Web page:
TFM Sunrise Update 7-21-2021


Corn futures were up 3-1/2 cents overnight, overcoming Monday’s weak start to the week.  Sept corn eclipsed Tuesday’s high getting to 5.76-3/4.  The next area of resistance is around 5.81-1/4 and 5.88-1/4 with first support at 5.62-1/4.  The corn market maintains a positive tone heading into a routine Weekly Ethanol Statistics report today and Exports tomorrow.  Output projections for the week ending July 16 seen slightly higher than last week at 1.042 million barrels per day.  Stockpiles’ average estimate is 21.377 mil bbl versus 21.134 mil a week ago.  Last night, Dec corn reached 5.71-1/4, underpinned by hot, dry conditions for the Dakotas, MN, NE and parts of IA that could cause the crop to deteriorate into August. There are also concerns out of Brazil where the Safrinha corn crop just experienced another frost event.  On the bearish side, the U.S. dollar is strengthening, and demand is slowing down out of China as their corn price continues to fall.  Spot basis bids rose on Tuesday for corn loaded onto barges and shipped down Midwest rivers to the U.S. Gulf, while soy barge bids eased, dealers said.


Soybeans were down a nickel overnight.  Aug beans, at 14.38 are sticking to the contract’s 50-day moving average, while Nov, at 13.82-1/4 hovers just above it’s 50-Day MA support.  Prices are slumping slightly amid a technically overbought situation after putting in a healthy up-trend since bottoming out a little over a month ago.  In addition, a cool spell has spread across the U.S. Midwest mid-week.  Looking ahead though, the 2-week forecast is hot and dry for the NW belt.  There are also chances that in August the ridge could expand to the east.  In South America, drought conditions in Argentina have shrunk the Parana River to it’s lowest water level in 77 years which may be offering some support to the bean complex.  The river is a key artery and is experiencing an impact on shipments of cereals including soy and wheat.  Overnight, Chinese Sept bean futures were down 44 yuan ; Soymeal up 6; Soyoil up 68; Palm oil up 48;  Malaysian palm oil prices overnight were unchanged at 4151 with signs of weakening exports from Malaysia, the world’s second-biggest grower.


Winter wheat futures traded 4 to 6 cents higher overnight, Spring wheat down 3 to 4.  NASS rated the U.S. spring wheat crop at only 11% Good-to-Excellent, down from 16% last week and 69% last year.  This is only 1% above the record low in 1988.  Rain in north/east North Dakota has stalled the rally in MPLS wheat, but the rains are too late to help.  Next week is the Annual North Dakota crop tour.  Meanwhile, with winter wheat harvest in the final stretch of being completed, the spring wheat rally has helped keep a bid under Chicago and KC markets.  We are keeping an eye on the strength in the dollar as a form of resistance over the wheat complex.  Up north, some cereals are being cut for livestock in the Canadian Prairie province as drought concerns persist and crop-yield forecasts are lowered, according to the Manitoba government on Tuesday.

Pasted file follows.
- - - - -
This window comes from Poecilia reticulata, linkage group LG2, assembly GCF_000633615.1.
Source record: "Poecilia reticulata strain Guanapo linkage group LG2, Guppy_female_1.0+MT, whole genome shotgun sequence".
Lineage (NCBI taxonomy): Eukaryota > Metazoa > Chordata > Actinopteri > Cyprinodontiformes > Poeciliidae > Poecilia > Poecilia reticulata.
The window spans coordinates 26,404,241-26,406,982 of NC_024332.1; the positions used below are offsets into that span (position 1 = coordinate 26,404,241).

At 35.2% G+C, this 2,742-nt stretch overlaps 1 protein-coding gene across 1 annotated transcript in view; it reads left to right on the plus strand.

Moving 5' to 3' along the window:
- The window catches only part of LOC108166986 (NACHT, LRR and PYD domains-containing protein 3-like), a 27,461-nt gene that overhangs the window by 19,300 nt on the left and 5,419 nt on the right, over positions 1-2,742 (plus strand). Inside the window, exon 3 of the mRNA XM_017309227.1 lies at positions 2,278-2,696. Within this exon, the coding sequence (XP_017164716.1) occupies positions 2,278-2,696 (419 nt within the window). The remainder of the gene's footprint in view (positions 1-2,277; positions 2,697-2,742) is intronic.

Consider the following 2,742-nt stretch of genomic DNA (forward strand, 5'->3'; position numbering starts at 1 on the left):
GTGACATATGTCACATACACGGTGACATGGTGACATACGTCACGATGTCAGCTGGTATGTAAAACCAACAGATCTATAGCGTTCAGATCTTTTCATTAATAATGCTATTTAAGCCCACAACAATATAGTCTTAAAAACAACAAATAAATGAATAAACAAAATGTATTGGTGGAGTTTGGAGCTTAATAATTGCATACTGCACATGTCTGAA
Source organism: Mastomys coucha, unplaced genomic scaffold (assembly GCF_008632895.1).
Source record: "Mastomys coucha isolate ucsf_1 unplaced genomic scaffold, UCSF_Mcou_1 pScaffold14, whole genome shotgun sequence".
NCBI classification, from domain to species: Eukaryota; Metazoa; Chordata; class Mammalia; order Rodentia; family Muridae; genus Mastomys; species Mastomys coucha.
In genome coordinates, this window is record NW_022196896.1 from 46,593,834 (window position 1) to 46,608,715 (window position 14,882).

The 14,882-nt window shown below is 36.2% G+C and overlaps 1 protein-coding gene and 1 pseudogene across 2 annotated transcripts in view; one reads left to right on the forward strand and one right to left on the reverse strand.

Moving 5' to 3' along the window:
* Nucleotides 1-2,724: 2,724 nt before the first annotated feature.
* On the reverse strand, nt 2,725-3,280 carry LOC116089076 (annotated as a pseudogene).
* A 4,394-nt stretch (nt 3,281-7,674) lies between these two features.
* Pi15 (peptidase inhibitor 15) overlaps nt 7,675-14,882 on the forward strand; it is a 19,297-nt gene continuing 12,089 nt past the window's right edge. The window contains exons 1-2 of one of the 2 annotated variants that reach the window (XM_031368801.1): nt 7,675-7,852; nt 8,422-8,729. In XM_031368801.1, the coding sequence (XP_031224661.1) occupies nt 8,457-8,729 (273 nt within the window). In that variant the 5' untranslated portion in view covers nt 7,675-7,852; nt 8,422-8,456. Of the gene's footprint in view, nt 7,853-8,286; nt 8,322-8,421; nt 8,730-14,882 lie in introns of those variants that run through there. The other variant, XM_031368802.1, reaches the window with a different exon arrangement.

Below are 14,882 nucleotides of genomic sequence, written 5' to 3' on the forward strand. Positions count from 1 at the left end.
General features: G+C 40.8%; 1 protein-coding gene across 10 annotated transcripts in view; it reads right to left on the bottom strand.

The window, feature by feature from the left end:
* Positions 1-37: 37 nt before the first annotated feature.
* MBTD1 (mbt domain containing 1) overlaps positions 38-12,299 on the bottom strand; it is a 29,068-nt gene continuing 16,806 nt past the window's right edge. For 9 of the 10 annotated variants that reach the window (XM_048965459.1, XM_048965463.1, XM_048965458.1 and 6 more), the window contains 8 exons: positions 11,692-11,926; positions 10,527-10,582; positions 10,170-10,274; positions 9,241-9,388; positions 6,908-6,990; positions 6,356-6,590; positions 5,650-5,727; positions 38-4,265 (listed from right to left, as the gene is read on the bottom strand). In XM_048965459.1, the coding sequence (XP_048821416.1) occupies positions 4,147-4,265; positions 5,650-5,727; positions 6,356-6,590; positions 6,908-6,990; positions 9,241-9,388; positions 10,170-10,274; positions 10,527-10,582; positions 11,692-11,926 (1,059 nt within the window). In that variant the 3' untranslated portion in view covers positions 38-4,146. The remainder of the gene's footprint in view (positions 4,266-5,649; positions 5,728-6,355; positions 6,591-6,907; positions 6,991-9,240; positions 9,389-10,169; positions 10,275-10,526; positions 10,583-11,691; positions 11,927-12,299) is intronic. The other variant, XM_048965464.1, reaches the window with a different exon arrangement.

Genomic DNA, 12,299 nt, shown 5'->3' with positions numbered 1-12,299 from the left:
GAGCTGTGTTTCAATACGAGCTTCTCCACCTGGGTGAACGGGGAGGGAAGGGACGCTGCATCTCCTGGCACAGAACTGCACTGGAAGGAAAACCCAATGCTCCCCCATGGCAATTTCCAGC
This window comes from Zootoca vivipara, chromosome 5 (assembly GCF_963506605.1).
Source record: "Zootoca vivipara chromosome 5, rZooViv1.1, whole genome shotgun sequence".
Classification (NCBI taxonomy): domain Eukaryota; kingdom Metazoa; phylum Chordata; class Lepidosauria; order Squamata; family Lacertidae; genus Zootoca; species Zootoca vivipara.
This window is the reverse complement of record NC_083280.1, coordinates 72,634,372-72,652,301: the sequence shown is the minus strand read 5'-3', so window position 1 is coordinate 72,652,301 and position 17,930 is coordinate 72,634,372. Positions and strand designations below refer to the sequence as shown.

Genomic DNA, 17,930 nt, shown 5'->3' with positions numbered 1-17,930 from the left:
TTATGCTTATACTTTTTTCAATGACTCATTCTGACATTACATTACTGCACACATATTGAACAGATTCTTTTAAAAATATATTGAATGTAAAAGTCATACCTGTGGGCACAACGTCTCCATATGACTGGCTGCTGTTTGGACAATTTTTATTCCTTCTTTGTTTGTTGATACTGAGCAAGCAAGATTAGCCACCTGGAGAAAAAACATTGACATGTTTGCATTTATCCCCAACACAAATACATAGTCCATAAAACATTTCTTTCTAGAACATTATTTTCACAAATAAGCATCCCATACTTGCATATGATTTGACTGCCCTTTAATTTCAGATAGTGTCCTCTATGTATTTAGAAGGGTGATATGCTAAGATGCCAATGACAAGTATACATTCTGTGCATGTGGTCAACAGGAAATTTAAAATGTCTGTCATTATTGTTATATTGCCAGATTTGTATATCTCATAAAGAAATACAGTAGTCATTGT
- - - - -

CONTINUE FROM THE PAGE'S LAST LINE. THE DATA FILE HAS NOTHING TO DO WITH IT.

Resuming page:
Cattle futures are called steady to weaker as the market fails to find traction.  The cattle market has been looking for news to lift prices, but the same tone in cash and weaker boxed beef values continue to dominate the market tone.  We’ll get a Cattle on Feed report Friday.  With the weaker closes, charts are experiencing some technical damage, and prices are pushing downside support levels, if these fail to hold, further long liquidation could push the cattle markets lower. The country cash market remains quiet to start the week as bids and asks are still relatively undeveloped.  Some southern asking prices have been seen at $120, but lack bids.  Rumored talk of $125 trade in the north as a starter is unconfirmed.  The expectations are for steady to softer trade, which is pressuring the market overall.  Retail values have stayed under pressure, especially the Choice boxes.  At the close, boxed beef values were lower, with Choice trading 1.61 lower to 264.88 and Select dropping .91 to 248.58.  Demand was light at 152 loads.


Hogs are called steady to higher after finishing higher, gaining back most of the premium lost on Monday.  Improving fundamentals are supportive of the hogs market as prices are building off recent low, and technically, the market is improved.  The cash market and lean hog index have been firming.  The index gained .42 to 112.26, and is trading at a 7.38 premium to the August futures, which should stay supported.  National average hog prices were 109.84, up 3.60, and tighter hog numbers are encouraging packers to bid up for hogs.  Pork cut values have been trending higher, but were softer midday, and held that weakness into the close losing 1.51 to 120.34.  The load count was moderate at 340 loads.  The softer tone could pressure opening prices today.  However, on-going talk of ASF issues in China and the prospects of improved longer-term demand may have the hog market undervalued.  The move higher in October hogs give that contract its first higher close since June 16.  The strong discount of October hogs to the August contract is naturally supportive, especially with the strength in the cash market.


Matthew Strelow

Sign up to get daily TFM Market Updates straight to your email!

back to TFM Market Updates